TUNING APPROACH: learning outcomes and competences Steps in designing degrees: 1. Identification of social needs 2. Definition of academic and professional profiles: translation into learning outcomes and generic and subject specific competences 3. Translation into curricula 4. Translation into modules and approaches towards teaching, learning and assessment 5. Programme quality assurance: built in monitoring, evaluation and updating procedures Management Committee

THE TUNING DYNAMIC QUALITY DEVELOPMENT CIRCLE Definition of academic and professional profiles Identification of resources Programme design: definition of learning outcomes / competences Evaluation and improvement (on the basis of feed back and back forward) Programme quality assurance Selection of types of assessement Construction of curricula: content and structure Selection of teaching and learning approaches Management Committee

In Tuning terms: Definition of academic and professional / occupational profiles • Professional profiles relate to existing maps of professions and corresponding professional bodies • These profiles also relate to new emerging needs, which reveal potential openings for future employment and citizenship Management Committee

In Tuning terms: Definition of academic and professional profiles The academic profiles relate to the academic, intellectual and practical level of achievement in degree programmes, recognized by the academic community In Tuning academic and professional profiles are expressed in terms of learning outcomes and competences. Management Committee

In Tuning 2 the learning outcomes and competences have been linked to: • ECTS credits based on student workload • Approaches to teaching, learning and assessment • Quality enhancement Management Committee

STUDENT WORKLOAD: The Tuning approach A model for determining student workload: · It is crucial that the teacher and the student focus on the learning outcomes to be achieved and the competences to be obtained. · The teacher should reflect on which educational activities are more relevant for reaching the learning outcomes of the unit. · The teacher should have a notion of the average student work time required for each of the activities selected for the unit. · The student has a crucial role in the monitoring process to determine whether the estimated student Management Committee workload is realistic.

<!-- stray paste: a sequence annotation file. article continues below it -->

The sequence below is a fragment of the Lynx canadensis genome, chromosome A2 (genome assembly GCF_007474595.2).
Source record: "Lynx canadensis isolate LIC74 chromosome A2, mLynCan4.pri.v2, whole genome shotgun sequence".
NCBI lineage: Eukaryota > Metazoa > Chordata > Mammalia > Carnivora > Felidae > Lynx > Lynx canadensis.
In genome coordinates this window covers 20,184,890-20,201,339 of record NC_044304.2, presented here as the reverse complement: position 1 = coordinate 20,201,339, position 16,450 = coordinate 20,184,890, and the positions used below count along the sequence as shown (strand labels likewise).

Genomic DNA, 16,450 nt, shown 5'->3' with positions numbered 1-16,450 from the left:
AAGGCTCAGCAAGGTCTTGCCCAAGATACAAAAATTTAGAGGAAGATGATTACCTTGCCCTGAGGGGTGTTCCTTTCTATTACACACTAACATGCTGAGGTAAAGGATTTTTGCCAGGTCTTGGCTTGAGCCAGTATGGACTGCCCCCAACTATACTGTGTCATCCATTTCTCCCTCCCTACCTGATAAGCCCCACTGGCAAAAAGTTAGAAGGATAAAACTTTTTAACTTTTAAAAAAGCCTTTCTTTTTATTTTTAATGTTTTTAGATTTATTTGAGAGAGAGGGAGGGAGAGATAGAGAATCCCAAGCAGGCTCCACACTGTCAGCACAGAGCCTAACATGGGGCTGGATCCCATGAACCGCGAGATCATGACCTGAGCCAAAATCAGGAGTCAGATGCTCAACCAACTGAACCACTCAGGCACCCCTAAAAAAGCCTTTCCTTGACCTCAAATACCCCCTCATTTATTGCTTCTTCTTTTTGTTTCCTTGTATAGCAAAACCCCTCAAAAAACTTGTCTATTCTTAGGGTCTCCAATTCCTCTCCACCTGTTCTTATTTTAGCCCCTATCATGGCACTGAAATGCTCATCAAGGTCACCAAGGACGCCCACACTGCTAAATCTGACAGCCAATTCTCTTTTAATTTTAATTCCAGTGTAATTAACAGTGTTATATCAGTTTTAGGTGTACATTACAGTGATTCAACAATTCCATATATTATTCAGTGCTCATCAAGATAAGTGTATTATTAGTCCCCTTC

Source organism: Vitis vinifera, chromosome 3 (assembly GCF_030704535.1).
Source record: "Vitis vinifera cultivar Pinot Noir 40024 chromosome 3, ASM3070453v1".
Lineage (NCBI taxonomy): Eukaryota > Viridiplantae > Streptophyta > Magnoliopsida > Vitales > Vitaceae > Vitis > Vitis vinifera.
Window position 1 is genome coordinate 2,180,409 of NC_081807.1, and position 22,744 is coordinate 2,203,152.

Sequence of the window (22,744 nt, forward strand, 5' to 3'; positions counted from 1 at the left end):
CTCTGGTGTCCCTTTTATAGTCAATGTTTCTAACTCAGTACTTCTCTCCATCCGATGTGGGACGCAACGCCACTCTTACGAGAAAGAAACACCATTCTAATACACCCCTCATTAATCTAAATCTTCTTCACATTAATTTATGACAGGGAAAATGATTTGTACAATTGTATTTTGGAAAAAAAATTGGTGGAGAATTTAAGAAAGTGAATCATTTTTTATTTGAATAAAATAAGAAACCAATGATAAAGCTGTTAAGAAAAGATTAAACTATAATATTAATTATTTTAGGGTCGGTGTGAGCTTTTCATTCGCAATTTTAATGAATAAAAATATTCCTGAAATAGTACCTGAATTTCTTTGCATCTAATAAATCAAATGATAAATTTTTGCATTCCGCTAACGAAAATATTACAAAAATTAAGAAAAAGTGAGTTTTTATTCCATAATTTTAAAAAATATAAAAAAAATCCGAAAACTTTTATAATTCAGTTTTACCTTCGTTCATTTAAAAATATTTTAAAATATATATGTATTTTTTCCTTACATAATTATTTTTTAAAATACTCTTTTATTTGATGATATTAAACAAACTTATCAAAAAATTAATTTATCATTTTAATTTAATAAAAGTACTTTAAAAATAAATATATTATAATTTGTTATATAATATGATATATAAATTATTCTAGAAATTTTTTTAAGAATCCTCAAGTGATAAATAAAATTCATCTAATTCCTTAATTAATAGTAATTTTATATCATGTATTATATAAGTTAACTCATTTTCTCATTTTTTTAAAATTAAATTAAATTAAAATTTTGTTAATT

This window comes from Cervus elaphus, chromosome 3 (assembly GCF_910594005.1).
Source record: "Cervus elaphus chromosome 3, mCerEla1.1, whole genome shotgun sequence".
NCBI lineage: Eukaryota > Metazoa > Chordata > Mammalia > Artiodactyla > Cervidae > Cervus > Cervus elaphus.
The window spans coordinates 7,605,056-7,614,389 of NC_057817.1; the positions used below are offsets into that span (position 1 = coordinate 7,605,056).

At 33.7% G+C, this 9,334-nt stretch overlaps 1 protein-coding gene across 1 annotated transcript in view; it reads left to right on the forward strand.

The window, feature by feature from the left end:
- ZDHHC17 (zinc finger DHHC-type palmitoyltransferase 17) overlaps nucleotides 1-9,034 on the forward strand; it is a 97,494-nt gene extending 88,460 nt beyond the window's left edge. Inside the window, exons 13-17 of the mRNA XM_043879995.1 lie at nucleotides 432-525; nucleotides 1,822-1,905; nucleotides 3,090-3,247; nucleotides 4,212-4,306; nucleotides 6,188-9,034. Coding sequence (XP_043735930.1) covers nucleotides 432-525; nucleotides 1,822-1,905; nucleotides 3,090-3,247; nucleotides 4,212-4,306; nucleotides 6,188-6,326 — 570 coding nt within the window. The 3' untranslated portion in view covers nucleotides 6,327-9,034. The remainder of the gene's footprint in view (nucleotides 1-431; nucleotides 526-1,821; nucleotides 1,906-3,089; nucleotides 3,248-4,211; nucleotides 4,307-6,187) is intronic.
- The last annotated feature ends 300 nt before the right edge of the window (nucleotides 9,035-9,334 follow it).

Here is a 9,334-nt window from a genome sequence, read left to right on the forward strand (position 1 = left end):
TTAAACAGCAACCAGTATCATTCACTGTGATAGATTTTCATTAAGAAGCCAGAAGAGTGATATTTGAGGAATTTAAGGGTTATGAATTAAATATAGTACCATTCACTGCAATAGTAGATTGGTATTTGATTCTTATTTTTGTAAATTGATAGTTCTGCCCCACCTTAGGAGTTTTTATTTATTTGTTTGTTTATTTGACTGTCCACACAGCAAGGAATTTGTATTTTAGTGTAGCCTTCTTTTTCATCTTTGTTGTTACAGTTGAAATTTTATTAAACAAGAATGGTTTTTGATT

STUDENT WORKLOAD: The Tuning approach The steps (1) I. Modules or course units: • non-modularized systems and modularized systems • not too small, not too big • learning outcomes are expressed in terms of competences • workload is based on the total amount of activities a student is expected to do as part of the overall programme • activities are planned to achieve learning outcomes and must respect agreed workload expressed in time (work hours) Management Committee

STUDENT WORKLOAD: The Tuning approach The steps (2) II. Planning and determining student workload: • types of courses • teaching and learning activities • methods and techniques regarding assessment Each of these has its own student time-related characteristics • The teacher has to identify the time involved • The identified workload should match the available number of credits for the unit Management Committee

STUDENT WORKLOAD: The Tuning approach The Tuning model Two types of forms suggested: • first one: for staff members to calculate the student workload - learning activities and assessment to achieve desired learning outcomes (expressed in competences) • second one: for students to check whether the calculation of the staff fits reality for a typical student [time spent on the unit] - total of class hours, execution of tasks: examinations / tests / writing of papers / giving presentations, etc. (including time to Management Committee prepare)

QUALITY ENHANCEMENT IN STUDY PROGRAMMES Tuning is a tool for developing university quality culture in a transnational perspective, by focusing on: • design and delivery of degree programmes • subject areas in a co-ordinated manner (individually and collectively) • suitability of programmes to life and work in the European society/ The project contributes to: • Generation of European reference points which feed back into national benchmarks and validation processes, thus facilitating recognition Management Committee

Tuning contributes to quality in terms of transparency, comparability, readability and relevance In the process, through: • programme development based on consultation • learning processes defined in relation to academic and professional profiles • educational experiences planned for the achievement of learning outcomes and competences • integration of mobility using ECTS tools • providing criteria for evaluation Management Committee

Tuning contributes to quality in terms of transparency, comparability, readability and relevance In outcomes: • • based on academic and professional profiles expressed in learning outcomes and competences measured in student workload-based ECTS credits described in the Diploma Supplement Management Committee

Websites http: //europa. eu. int/comm/education/socrates/ Tuning. Project http: //www. relint. deusto. es/Tuning. Project/index. htm http: //www. let. rug. nl/Tuning. Project/index. htm Management Committee

26c7948acd21751cf7aecb96e3d3d48c.ppt

- Количество слайдов: 38